Kentucky has lost its No. 1 ranking in one health category, and most people in the state welcome the news.
The commonwealth dropped to sixth place among the states in 2013 for high school cigarette use. That's a major improvement from the state's first-place ranking in 2011, according to a report from the U.S. Centers for Disease Control.
"Maybe kids are finally hearing that it's not cool to smoke cigarettes," said Ellen Walsh, a certified prevention specialist with Four Rivers Behavioral Health in Paducah.
Anti-smoking prevention efforts appear to be paying off in Paducah as well as the rest of the state.
"I would like to attribute that to local prevention efforts," said Monique Zuber, executive director of the United Way for Paducah-McCracken County. "I think it's education and making sure you're getting information not once but repeatedly into the hands of youth."
Walsh said one key to reducing cigarette use is changing community attitudes toward smoking.
"Prevention works best by changing community norms and community acceptance, and I think we have changed the attitude here," Walsh said.
Survey results showed that 17.9 percent of Kentucky high school students reported cigarette smoking, down from 24.1 percent in 2011. Nationwide, the rate is 15.7 percent. In 1997, when the CDC first started tracking student smoking, the rate was 47 percent.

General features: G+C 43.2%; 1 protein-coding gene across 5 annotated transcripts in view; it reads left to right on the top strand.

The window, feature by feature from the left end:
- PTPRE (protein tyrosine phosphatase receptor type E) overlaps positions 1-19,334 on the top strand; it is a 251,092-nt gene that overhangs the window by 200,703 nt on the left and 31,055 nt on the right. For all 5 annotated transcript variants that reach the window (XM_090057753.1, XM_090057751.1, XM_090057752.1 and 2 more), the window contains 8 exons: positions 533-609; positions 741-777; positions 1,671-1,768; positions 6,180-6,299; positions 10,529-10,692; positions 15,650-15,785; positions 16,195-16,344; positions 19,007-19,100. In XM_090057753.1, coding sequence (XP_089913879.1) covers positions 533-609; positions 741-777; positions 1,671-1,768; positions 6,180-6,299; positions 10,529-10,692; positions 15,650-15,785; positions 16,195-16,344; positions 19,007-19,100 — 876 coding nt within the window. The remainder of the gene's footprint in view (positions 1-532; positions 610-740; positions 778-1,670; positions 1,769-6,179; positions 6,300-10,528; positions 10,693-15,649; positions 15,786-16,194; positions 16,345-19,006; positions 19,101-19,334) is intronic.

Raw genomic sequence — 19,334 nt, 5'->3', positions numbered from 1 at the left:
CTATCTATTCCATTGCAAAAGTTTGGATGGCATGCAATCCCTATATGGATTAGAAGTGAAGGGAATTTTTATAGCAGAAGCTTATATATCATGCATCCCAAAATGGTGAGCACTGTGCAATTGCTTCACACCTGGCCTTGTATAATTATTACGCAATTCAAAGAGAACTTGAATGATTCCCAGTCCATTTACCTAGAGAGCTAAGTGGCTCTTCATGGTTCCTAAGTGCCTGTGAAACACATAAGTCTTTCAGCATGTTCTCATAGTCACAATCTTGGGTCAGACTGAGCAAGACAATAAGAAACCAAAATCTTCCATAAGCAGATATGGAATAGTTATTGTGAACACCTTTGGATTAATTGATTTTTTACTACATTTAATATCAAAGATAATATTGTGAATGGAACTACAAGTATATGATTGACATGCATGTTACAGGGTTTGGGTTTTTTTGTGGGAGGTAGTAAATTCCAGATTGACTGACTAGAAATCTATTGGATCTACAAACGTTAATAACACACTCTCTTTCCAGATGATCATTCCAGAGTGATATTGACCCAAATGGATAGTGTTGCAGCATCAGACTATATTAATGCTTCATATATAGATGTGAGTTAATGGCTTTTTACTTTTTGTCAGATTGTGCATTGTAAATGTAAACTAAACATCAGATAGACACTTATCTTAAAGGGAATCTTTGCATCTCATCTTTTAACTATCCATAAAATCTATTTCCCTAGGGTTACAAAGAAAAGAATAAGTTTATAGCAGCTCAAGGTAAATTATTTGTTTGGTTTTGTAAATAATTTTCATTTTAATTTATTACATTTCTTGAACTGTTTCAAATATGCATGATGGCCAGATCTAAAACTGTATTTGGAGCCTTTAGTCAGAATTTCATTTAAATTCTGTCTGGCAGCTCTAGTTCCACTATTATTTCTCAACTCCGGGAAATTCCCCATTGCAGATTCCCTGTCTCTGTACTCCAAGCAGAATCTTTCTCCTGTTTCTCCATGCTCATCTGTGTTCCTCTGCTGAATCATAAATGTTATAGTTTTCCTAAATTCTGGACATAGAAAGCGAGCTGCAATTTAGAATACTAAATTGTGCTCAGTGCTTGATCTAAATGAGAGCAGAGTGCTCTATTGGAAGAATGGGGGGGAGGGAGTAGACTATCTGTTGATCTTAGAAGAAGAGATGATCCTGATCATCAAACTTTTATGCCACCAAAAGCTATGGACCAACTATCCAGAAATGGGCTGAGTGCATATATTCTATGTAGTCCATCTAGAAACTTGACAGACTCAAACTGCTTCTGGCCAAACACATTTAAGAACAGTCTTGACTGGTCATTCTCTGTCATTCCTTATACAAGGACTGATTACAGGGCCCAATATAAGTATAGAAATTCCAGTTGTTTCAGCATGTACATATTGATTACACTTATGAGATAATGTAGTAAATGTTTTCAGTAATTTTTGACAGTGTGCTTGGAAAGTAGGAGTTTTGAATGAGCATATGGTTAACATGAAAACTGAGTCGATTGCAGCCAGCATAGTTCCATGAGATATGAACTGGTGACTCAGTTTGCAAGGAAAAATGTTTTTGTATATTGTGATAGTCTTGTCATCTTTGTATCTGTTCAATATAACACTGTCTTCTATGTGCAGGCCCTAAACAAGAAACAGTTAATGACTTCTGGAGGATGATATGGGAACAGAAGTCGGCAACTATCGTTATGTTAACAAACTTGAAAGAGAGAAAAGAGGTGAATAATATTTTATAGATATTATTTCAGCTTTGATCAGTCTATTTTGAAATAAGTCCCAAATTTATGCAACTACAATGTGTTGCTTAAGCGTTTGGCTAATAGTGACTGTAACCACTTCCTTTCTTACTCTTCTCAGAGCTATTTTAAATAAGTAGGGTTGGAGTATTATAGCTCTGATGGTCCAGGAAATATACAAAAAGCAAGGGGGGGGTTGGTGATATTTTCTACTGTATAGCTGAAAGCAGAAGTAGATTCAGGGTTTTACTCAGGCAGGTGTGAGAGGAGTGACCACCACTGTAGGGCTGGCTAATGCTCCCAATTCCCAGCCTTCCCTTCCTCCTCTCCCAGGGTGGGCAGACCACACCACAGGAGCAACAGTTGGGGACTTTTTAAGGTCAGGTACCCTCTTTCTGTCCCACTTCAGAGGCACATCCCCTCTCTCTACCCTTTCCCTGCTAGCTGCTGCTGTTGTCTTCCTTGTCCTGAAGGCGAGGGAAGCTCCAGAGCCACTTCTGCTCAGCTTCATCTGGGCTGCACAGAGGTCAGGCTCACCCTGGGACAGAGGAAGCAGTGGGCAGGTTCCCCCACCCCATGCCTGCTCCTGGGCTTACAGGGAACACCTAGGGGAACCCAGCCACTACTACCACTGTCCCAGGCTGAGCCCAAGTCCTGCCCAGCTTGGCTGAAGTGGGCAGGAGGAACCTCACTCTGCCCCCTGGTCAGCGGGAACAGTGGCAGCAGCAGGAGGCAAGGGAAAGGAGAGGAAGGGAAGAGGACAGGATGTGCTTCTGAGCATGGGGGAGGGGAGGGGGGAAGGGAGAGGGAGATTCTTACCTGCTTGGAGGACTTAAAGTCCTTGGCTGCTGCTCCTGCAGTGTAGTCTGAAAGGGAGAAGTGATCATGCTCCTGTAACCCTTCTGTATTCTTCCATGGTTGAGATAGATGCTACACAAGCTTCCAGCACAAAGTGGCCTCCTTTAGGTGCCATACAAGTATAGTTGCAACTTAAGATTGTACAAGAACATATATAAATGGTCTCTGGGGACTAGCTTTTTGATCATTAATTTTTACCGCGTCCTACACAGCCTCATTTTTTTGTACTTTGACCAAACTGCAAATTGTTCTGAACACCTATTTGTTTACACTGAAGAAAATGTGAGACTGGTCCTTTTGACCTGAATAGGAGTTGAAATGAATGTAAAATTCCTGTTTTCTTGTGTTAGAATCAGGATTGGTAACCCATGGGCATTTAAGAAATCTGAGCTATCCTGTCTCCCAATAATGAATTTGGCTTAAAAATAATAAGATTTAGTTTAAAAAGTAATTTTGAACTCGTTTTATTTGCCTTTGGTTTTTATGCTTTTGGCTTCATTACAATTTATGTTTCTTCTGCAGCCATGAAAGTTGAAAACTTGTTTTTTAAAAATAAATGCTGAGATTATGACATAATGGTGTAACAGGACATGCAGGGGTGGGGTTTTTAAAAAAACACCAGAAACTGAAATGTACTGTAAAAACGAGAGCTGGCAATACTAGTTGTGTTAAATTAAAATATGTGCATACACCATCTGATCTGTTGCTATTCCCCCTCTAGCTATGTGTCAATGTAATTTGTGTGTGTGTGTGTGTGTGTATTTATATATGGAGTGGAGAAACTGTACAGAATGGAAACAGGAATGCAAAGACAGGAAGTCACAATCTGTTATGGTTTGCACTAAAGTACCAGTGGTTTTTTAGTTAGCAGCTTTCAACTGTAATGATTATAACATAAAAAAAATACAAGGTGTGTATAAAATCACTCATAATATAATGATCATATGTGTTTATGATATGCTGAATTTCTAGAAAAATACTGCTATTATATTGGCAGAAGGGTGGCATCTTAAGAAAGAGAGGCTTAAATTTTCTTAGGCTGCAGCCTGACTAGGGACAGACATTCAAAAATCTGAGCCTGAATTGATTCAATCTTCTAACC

The drop means Kentucky has met its Healthy Kentuckians 2020 goal of reducing youth smoking to 19 percent.
"When I announced our ambitious goals for kyhealthnow in February of this year, smoking was one of the most obvious areas we needed to address," Gov. Steve Beshear said in a statement. "I am pleased to see teen smoking trending downward, but I remain committed to further reducing cigarette use among our youth."
Reducing smoking among young people is a key component of kyhealthnow, which includes priorities for comprehensive smoke-free policies and 100 percent tobacco-free schools. According to information collected by the Department for Public Health, 33 of Kentucky's 173 public school districts are currently 100 percent tobacco-free.
With nearly nine out of 10 smokers starting by age 18, preventing the initiation of smoking among youth is a key element in reducing the overall burden of tobacco use in Kentucky. Youth can develop cardiovascular disease, smaller lungs that don't function normally, wheezing that can lead to asthma and eventually cellular damage that can lead to cancer, rheumatoid arthritis, type 2 diabetes and a host of other diseases.
"While we're pleased to see a reduction in youth smoking, it's important to note that we still have too many youth who smoke and others who are exposed to secondhand tobacco smoke," said Dr. Stephanie Mayfield, commissioner for DPH and vice chair of kyhealthnow.
The youth survey is conducted in Kentucky every other year, on odd-numbered years. The 2013 report is available at www.cdc.gov/yrbs.
Adults and youth as young as 15 can access the quit coaching services provided through 1-800-QuitNow (1-800-784-8669), or www.QuitNowKentucky.org. The service is free.
Staff writer Becca Schimmel contributed to this article.
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